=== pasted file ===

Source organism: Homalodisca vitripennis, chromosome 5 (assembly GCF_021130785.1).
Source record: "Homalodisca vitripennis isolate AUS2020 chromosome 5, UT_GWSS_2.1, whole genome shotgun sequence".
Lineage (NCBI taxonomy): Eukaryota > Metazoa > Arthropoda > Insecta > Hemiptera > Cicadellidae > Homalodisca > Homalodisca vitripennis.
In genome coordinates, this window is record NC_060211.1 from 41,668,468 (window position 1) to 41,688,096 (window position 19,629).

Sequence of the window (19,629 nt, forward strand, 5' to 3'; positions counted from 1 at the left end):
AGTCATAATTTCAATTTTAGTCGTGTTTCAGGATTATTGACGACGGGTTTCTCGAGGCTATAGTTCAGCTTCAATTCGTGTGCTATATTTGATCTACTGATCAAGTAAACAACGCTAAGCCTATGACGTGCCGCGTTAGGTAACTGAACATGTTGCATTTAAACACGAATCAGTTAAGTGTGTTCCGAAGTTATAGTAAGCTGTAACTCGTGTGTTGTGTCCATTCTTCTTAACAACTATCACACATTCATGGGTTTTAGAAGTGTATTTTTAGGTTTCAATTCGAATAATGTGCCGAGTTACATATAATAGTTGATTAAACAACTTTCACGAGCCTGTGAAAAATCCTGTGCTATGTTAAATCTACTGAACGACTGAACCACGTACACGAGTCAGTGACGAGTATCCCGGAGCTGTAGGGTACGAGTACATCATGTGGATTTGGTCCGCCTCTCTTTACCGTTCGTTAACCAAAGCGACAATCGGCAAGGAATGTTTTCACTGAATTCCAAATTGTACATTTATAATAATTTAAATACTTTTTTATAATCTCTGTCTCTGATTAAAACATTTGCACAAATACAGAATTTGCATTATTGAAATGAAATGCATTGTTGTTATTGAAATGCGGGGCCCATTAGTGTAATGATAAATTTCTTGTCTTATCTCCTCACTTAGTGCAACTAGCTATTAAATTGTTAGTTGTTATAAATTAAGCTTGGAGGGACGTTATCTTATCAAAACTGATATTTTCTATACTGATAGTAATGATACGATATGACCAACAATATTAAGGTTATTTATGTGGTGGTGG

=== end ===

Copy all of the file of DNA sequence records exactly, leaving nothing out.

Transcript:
Source organism: Homalodisca vitripennis, chromosome 5 (assembly GCF_021130785.1).
Source record: "Homalodisca vitripennis isolate AUS2020 chromosome 5, UT_GWSS_2.1, whole genome shotgun sequence".
Lineage (NCBI taxonomy): Eukaryota > Metazoa > Arthropoda > Insecta > Hemiptera > Cicadellidae > Homalodisca > Homalodisca vitripennis.
In genome coordinates, this window is record NC_060211.1 from 41,668,468 (window position 1) to 41,688,096 (window position 19,629).

Sequence of the window (19,629 nt, forward strand, 5' to 3'; positions counted from 1 at the left end):
AGTCATAATTTCAATTTTAGTCGTGTTTCAGGATTATTGACGACGGGTTTCTCGAGGCTATAGTTCAGCTTCAATTCGTGTGCTATATTTGATCTACTGATCAAGTAAACAACGCTAAGCCTATGACGTGCCGCGTTAGGTAACTGAACATGTTGCATTTAAACACGAATCAGTTAAGTGTGTTCCGAAGTTATAGTAAGCTGTAACTCGTGTGTTGTGTCCATTCTTCTTAACAACTATCACACATTCATGGGTTTTAGAAGTGTATTTTTAGGTTTCAATTCGAATAATGTGCCGAGTTACATATAATAGTTGATTAAACAACTTTCACGAGCCTGTGAAAAATCCTGTGCTATGTTAAATCTACTGAACGACTGAACCACGTACACGAGTCAGTGACGAGTATCCCGGAGCTGTAGGGTACGAGTACATCATGTGGATTTGGTCCGCCTCTCTTTACCGTTCGTTAACCAAAGCGACAATCGGCAAGGAATGTTTTCACTGAATTCCAAATTGTACATTTATAATAATTTAAATACTTTTTTATAATCTCTGTCTCTGATTAAAACATTTGCACAAATACAGAATTTGCATTATTGAAATGAAATGCATTGTTGTTATTGAAATGCGGGGCCCATTAGTGTAATGATAAATTTCTTGTCTTATCTCCTCACTTAGTGCAACTAGCTATTAAATTGTTAGTTGTTATAAATTAAGCTTGGAGGGACGTTATCTTATCAAAACTGATATTTTCTATACTGATAGTAATGATACGATATGACCAACAATATTAAGGTTATTTATGTGGTGGTGG